In a word: ferrule

The Baltimore Sun

Each week The Sun's John McIntyre presents a relatively obscure but evocative word with which you may not be familiar, another brick to add to the wall of your vocabulary. This week's word: 


As you walk along the pavement, the tapping sound you make with a cane or umbrella likely comes from the ferrule (pronounced FER-uhl or FER-ool). A ferrule is a metal ring or cap installed at the end of a stick or tube to strengthen it or prevent it from splitting.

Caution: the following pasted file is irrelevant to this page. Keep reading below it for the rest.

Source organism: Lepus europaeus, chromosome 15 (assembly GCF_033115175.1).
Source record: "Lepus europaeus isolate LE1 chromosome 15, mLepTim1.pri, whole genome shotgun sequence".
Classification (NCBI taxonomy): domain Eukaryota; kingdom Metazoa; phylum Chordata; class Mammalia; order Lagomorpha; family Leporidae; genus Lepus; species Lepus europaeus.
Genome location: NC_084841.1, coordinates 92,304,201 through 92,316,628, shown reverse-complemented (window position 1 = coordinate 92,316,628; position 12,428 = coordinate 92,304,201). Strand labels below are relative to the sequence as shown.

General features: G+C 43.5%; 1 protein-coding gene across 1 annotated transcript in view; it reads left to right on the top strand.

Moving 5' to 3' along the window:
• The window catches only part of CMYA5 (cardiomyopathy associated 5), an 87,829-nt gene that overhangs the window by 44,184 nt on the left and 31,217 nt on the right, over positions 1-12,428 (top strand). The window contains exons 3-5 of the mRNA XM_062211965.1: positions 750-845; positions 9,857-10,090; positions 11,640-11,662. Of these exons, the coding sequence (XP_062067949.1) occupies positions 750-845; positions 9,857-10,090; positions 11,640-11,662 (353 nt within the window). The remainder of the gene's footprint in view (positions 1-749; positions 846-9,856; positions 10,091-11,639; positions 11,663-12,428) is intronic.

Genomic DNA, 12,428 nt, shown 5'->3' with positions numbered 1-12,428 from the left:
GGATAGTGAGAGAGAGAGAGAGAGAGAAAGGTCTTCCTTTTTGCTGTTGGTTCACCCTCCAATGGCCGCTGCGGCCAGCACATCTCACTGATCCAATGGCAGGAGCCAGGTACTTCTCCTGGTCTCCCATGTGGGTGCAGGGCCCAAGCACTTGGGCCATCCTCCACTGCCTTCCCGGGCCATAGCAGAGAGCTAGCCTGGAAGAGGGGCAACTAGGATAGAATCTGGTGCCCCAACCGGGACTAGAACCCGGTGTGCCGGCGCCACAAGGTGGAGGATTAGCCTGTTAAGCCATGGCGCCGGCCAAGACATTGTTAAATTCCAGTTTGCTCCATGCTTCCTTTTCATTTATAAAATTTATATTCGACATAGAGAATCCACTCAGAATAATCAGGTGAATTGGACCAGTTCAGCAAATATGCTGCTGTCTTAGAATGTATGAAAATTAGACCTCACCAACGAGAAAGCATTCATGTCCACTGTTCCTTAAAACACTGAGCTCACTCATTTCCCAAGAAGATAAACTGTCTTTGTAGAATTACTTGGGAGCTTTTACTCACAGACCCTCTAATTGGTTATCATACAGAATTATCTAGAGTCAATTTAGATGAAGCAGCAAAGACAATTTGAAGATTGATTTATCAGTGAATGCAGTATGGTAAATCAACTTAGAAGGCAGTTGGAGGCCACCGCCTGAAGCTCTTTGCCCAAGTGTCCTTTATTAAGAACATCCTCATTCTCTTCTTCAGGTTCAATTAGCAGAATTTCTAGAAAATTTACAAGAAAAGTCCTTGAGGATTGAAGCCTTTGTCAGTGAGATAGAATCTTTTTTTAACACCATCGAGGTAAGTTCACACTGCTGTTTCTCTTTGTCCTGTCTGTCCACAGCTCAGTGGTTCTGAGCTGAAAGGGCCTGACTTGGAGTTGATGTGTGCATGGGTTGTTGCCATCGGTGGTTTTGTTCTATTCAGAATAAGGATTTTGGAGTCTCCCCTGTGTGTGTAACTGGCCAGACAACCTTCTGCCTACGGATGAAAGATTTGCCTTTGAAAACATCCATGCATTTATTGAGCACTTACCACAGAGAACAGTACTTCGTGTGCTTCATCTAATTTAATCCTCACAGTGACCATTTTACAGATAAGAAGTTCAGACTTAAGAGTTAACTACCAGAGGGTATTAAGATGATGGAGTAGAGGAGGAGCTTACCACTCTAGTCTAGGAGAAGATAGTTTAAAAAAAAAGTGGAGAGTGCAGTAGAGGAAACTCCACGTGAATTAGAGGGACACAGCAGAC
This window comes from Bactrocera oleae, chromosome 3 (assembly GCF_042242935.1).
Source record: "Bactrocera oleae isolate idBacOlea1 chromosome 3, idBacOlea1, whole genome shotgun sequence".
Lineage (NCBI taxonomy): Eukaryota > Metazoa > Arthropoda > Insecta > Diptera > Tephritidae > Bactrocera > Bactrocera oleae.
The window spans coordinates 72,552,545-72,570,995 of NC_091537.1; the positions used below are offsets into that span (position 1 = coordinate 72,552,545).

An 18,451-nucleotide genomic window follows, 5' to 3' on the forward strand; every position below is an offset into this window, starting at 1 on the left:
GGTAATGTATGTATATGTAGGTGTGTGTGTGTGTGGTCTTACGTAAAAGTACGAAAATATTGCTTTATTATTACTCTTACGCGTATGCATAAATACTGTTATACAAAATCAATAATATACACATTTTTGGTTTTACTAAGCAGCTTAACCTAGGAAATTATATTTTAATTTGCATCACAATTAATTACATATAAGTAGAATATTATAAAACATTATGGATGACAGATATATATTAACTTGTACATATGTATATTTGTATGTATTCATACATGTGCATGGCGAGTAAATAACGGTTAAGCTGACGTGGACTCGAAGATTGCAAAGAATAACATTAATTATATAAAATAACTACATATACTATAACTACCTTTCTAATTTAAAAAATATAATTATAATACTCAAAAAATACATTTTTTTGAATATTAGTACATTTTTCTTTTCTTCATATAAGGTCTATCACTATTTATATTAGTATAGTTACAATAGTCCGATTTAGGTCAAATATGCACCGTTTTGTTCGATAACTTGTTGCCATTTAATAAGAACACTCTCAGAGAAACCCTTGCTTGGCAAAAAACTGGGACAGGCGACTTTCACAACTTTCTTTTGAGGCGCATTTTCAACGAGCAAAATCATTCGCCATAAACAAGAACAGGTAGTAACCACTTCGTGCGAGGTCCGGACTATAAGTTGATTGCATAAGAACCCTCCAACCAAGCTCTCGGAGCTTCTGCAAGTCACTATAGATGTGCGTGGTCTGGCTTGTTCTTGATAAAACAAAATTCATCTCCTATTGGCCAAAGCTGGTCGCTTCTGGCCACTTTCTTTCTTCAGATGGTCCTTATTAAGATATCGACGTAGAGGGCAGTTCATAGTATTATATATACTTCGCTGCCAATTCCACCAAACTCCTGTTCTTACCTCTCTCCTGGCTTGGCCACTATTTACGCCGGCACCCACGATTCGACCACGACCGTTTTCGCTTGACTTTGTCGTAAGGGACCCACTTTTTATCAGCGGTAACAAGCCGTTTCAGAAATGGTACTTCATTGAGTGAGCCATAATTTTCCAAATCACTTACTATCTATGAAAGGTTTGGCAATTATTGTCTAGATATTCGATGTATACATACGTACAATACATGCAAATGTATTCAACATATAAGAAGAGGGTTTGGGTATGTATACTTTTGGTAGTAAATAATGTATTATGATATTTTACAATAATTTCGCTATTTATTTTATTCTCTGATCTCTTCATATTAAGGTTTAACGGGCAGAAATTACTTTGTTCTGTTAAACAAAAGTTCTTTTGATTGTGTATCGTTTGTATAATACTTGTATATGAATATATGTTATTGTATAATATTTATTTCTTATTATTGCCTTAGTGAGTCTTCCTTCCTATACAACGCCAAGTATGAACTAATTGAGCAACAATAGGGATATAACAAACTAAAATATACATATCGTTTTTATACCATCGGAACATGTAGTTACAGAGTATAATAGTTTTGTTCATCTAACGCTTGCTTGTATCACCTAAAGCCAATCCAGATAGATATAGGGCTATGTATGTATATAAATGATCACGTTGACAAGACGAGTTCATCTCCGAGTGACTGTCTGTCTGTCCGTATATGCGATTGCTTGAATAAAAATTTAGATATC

The word comes, by a circuitous route, from the Latin ferrum, iron. At one point, transformed into the Latin viriae, "bracelets," it moved into French as virole, virelle, thus into English as the now-obsolete verrol, for that metal ring or cap, and by the seventeenth century had become ferrule, where it has stuck. 

EXAMPLE: "The wooden case would most likely be made of western incense cedar from California, the ferrule possibly of brass or aluminum from the American West, and the eraser perhaps a mixture of South American rubber and Italian pumice stone."

From Henry Petroski's The Pencil: A History of Design and Circumstance (2011)

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